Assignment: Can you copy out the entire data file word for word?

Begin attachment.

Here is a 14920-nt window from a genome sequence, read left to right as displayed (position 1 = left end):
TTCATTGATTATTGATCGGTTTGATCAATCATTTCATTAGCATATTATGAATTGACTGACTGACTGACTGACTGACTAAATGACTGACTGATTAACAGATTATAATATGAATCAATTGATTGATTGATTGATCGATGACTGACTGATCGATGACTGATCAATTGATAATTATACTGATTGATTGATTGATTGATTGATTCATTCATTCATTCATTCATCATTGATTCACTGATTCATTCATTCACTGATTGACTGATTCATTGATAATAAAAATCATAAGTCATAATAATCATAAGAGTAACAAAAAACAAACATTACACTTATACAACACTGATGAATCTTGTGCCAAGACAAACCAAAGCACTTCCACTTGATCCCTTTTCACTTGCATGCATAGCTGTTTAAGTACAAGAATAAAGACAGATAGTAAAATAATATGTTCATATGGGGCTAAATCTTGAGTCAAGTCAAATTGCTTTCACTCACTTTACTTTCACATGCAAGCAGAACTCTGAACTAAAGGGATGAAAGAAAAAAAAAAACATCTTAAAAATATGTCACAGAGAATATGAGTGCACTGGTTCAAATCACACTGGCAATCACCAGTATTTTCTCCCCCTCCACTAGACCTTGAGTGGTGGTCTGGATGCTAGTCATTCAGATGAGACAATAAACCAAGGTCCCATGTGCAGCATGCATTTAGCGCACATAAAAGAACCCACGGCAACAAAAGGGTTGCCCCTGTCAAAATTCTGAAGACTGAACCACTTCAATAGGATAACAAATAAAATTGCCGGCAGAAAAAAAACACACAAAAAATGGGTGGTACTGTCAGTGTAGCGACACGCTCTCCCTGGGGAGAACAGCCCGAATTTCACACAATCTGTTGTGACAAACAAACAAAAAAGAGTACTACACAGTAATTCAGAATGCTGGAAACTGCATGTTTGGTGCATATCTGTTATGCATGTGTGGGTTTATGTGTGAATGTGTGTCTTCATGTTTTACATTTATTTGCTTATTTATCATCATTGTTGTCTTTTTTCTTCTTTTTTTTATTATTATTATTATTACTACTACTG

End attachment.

Here is a 14920-nt window from a genome sequence, read left to right as displayed (position 1 = left end):
TTCATTGATTATTGATCGGTTTGATCAATCATTTCATTAGCATATTATGAATTGACTGACTGACTGACTGACTGACTAAATGACTGACTGATTAACAGATTATAATATGAATCAATTGATTGATTGATTGATCGATGACTGACTGATCGATGACTGATCAATTGATAATTATACTGATTGATTGATTGATTGATTGATTCATTCATTCATTCATTCATCATTGATTCACTGATTCATTCATTCACTGATTGACTGATTCATTGATAATAAAAATCATAAGTCATAATAATCATAAGAGTAACAAAAAACAAACATTACACTTATACAACACTGATGAATCTTGTGCCAAGACAAACCAAAGCACTTCCACTTGATCCCTTTTCACTTGCATGCATAGCTGTTTAAGTACAAGAATAAAGACAGATAGTAAAATAATATGTTCATATGGGGCTAAATCTTGAGTCAAGTCAAATTGCTTTCACTCACTTTACTTTCACATGCAAGCAGAACTCTGAACTAAAGGGATGAAAGAAAAAAAAAAACATCTTAAAAATATGTCACAGAGAATATGAGTGCACTGGTTCAAATCACACTGGCAATCACCAGTATTTTCTCCCCCTCCACTAGACCTTGAGTGGTGGTCTGGATGCTAGTCATTCAGATGAGACAATAAACCAAGGTCCCATGTGCAGCATGCATTTAGCGCACATAAAAGAACCCACGGCAACAAAAGGGTTGCCCCTGTCAAAATTCTGAAGACTGAACCACTTCAATAGGATAACAAATAAAATTGCCGGCAGAAAAAAAACACACAAAAAATGGGTGGTACTGTCAGTGTAGCGACACGCTCTCCCTGGGGAGAACAGCCCGAATTTCACACAATCTGTTGTGACAAACAAACAAAAAAGAGTACTACACAGTAATTCAGAATGCTGGAAACTGCATGTTTGGTGCATATCTGTTATGCATGTGTGGGTTTATGTGTGAATGTGTGTCTTCATGTTTTACATTTATTTGCTTATTTATCATCATTGTTGTCTTTTTTCTTCTTTTTTTTATTATTATTATTATTACTACTACTG